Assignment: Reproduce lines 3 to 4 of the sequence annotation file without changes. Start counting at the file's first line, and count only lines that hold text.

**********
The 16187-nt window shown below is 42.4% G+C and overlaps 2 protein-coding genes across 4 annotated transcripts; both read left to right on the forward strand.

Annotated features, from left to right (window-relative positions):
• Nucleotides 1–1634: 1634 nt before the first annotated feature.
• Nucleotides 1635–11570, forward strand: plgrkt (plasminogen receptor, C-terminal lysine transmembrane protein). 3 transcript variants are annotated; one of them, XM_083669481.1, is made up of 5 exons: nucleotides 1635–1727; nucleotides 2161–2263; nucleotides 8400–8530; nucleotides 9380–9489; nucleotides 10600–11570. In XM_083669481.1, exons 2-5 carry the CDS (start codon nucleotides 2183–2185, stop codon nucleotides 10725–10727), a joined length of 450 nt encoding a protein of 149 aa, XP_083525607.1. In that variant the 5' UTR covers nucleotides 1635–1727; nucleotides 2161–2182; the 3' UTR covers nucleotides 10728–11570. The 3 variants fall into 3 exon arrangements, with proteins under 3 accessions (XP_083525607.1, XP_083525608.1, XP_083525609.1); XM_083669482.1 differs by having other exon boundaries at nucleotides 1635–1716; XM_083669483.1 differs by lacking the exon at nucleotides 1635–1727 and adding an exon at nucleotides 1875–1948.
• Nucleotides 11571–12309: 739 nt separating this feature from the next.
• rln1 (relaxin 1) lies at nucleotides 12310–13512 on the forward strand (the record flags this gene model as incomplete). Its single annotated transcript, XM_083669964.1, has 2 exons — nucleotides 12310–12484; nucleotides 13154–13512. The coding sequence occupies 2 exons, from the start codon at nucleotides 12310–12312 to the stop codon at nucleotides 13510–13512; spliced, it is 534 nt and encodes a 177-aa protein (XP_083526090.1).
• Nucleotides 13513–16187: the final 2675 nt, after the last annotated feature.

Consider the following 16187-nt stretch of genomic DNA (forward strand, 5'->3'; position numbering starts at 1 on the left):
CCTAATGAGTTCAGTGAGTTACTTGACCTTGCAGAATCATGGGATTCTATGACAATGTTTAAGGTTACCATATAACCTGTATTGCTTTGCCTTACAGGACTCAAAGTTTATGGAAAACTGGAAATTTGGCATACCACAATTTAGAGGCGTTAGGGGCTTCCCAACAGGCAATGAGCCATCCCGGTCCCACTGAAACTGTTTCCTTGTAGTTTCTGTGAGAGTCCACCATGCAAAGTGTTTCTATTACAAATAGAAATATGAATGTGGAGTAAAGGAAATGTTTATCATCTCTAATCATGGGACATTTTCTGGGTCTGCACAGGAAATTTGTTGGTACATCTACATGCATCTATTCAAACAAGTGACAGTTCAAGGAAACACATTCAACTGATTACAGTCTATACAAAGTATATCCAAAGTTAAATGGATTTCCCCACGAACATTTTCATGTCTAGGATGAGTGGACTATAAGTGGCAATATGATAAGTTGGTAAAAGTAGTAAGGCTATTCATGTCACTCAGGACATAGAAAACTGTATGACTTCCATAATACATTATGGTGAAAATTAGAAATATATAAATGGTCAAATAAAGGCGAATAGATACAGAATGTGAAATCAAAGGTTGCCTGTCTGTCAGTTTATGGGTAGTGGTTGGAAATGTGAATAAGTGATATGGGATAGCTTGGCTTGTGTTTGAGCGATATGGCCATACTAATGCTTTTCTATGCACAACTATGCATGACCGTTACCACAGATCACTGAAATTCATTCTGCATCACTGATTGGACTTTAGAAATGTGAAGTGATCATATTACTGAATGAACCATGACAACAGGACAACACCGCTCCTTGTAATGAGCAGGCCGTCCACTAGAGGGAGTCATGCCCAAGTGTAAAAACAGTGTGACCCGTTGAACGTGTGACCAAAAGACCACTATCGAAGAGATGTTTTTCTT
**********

• Nucleotides 1–1634: 1634 nt before the first annotated feature.
• Nucleotides 1635–11570, forward strand: plgrkt (plasminogen receptor, C-terminal lysine transmembrane protein). 3 transcript variants are annotated; one of them, XM_083669481.1, is made up of 5 exons: nucleotides 1635–1727; nucleotides 2161–2263; nucleotides 8400–8530; nucleotides 9380–9489; nucleotides 10600–11570. In XM_083669481.1, exons 2-5 carry the CDS (start codon nucleotides 2183–2185, stop codon nucleotides 10725–10727), a joined length of 450 nt encoding a protein of 149 aa, XP_083525607.1. In that variant the 5' UTR covers nucleotides 1635–1727; nucleotides 2161–2182; the 3' UTR covers nucleotides 10728–11570. The 3 variants fall into 3 exon arrangements, with proteins under 3 accessions (XP_083525607.1, XP_083525608.1, XP_083525609.1); XM_083669482.1 differs by having other exon boundaries at nucleotides 1635–1716; XM_083669483.1 differs by lacking the exon at nucleotides 1635–1727 and adding an exon at nucleotides 1875–1948.